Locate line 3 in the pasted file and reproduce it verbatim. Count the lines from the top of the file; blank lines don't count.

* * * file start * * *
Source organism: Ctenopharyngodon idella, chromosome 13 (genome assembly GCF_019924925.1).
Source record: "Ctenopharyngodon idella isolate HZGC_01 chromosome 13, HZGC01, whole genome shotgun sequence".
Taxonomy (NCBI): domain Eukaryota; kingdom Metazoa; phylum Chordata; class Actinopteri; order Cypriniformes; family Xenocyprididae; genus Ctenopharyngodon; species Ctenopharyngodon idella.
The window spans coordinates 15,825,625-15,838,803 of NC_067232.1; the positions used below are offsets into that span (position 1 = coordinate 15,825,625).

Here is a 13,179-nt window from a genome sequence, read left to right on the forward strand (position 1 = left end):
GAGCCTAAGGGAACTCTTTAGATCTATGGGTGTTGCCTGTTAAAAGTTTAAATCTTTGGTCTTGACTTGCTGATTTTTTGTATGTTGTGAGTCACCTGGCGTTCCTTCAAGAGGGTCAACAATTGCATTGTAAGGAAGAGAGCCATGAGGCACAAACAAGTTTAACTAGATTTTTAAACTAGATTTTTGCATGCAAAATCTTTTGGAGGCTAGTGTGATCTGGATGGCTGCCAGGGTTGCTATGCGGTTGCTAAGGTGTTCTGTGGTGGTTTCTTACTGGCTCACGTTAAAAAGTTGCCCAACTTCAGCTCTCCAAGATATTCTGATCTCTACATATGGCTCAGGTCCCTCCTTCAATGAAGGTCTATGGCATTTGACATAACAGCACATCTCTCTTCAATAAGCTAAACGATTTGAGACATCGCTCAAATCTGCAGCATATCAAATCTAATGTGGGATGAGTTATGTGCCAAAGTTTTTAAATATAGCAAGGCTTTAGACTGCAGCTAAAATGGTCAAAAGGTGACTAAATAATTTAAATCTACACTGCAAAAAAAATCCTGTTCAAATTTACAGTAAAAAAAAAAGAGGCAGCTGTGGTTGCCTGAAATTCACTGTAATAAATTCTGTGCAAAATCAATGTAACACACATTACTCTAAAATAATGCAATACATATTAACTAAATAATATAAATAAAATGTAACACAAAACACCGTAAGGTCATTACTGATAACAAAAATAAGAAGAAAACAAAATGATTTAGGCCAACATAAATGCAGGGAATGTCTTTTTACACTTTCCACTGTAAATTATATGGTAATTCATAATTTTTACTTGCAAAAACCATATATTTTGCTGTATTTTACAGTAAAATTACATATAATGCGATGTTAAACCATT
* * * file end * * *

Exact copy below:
Taxonomy (NCBI): domain Eukaryota; kingdom Metazoa; phylum Chordata; class Actinopteri; order Cypriniformes; family Xenocyprididae; genus Ctenopharyngodon; species Ctenopharyngodon idella.